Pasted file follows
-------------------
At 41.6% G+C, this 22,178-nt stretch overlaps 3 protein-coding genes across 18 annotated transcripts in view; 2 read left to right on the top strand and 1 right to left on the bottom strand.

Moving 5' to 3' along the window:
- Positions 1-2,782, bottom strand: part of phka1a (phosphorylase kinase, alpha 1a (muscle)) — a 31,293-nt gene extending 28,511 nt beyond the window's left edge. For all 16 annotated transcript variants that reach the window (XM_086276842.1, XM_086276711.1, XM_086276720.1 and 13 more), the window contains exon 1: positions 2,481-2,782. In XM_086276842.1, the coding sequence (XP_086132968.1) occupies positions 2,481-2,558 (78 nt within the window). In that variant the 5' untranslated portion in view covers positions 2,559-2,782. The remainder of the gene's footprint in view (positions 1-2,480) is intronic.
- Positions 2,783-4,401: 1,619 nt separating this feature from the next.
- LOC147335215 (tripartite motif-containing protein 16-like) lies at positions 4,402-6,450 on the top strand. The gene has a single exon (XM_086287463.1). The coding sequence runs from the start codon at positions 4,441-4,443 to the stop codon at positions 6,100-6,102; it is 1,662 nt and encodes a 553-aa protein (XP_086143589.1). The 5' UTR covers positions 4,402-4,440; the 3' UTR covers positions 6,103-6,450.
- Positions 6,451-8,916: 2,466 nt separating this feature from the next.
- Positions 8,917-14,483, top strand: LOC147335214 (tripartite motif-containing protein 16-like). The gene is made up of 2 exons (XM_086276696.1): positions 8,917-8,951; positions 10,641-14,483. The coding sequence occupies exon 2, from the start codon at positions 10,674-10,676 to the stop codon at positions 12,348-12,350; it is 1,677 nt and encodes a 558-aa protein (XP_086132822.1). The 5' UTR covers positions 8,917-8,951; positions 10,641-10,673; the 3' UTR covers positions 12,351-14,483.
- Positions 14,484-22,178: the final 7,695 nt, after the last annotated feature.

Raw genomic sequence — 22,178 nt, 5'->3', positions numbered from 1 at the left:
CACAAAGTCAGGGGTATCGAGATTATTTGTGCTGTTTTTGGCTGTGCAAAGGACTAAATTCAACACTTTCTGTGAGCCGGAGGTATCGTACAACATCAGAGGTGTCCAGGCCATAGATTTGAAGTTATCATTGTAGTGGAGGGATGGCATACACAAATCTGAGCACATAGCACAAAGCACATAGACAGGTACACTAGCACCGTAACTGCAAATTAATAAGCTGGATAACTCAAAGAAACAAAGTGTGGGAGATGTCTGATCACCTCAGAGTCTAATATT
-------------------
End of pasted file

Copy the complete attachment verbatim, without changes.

At 41.6% G+C, this 22,178-nt stretch overlaps 3 protein-coding genes across 18 annotated transcripts in view; 2 read left to right on the top strand and 1 right to left on the bottom strand.

Moving 5' to 3' along the window:
- Positions 1-2,782, bottom strand: part of phka1a (phosphorylase kinase, alpha 1a (muscle)) — a 31,293-nt gene extending 28,511 nt beyond the window's left edge. For all 16 annotated transcript variants that reach the window (XM_086276842.1, XM_086276711.1, XM_086276720.1 and 13 more), the window contains exon 1: positions 2,481-2,782. In XM_086276842.1, the coding sequence (XP_086132968.1) occupies positions 2,481-2,558 (78 nt within the window). In that variant the 5' untranslated portion in view covers positions 2,559-2,782. The remainder of the gene's footprint in view (positions 1-2,480) is intronic.
- Positions 2,783-4,401: 1,619 nt separating this feature from the next.
- LOC147335215 (tripartite motif-containing protein 16-like) lies at positions 4,402-6,450 on the top strand. The gene has a single exon (XM_086287463.1). The coding sequence runs from the start codon at positions 4,441-4,443 to the stop codon at positions 6,100-6,102; it is 1,662 nt and encodes a 553-aa protein (XP_086143589.1). The 5' UTR covers positions 4,402-4,440; the 3' UTR covers positions 6,103-6,450.
- Positions 6,451-8,916: 2,466 nt separating this feature from the next.
- Positions 8,917-14,483, top strand: LOC147335214 (tripartite motif-containing protein 16-like). The gene is made up of 2 exons (XM_086276696.1): positions 8,917-8,951; positions 10,641-14,483. The coding sequence occupies exon 2, from the start codon at positions 10,674-10,676 to the stop codon at positions 12,348-12,350; it is 1,677 nt and encodes a 558-aa protein (XP_086132822.1). The 5' UTR covers positions 8,917-8,951; positions 10,641-10,673; the 3' UTR covers positions 12,351-14,483.
- Positions 14,484-22,178: the final 7,695 nt, after the last annotated feature.

Raw genomic sequence — 22,178 nt, 5'->3', positions numbered from 1 at the left:
CACAAAGTCAGGGGTATCGAGATTATTTGTGCTGTTTTTGGCTGTGCAAAGGACTAAATTCAACACTTTCTGTGAGCCGGAGGTATCGTACAACATCAGAGGTGTCCAGGCCATAGATTTGAAGTTATCATTGTAGTGGAGGGATGGCATACACAAATCTGAGCACATAGCACAAAGCACATAGACAGGTACACTAGCACCGTAACTGCAAATTAATAAGCTGGATAACTCAAAGAAACAAAGTGTGGGAGATGTCTGATCACCTCAGAGTCTAATATT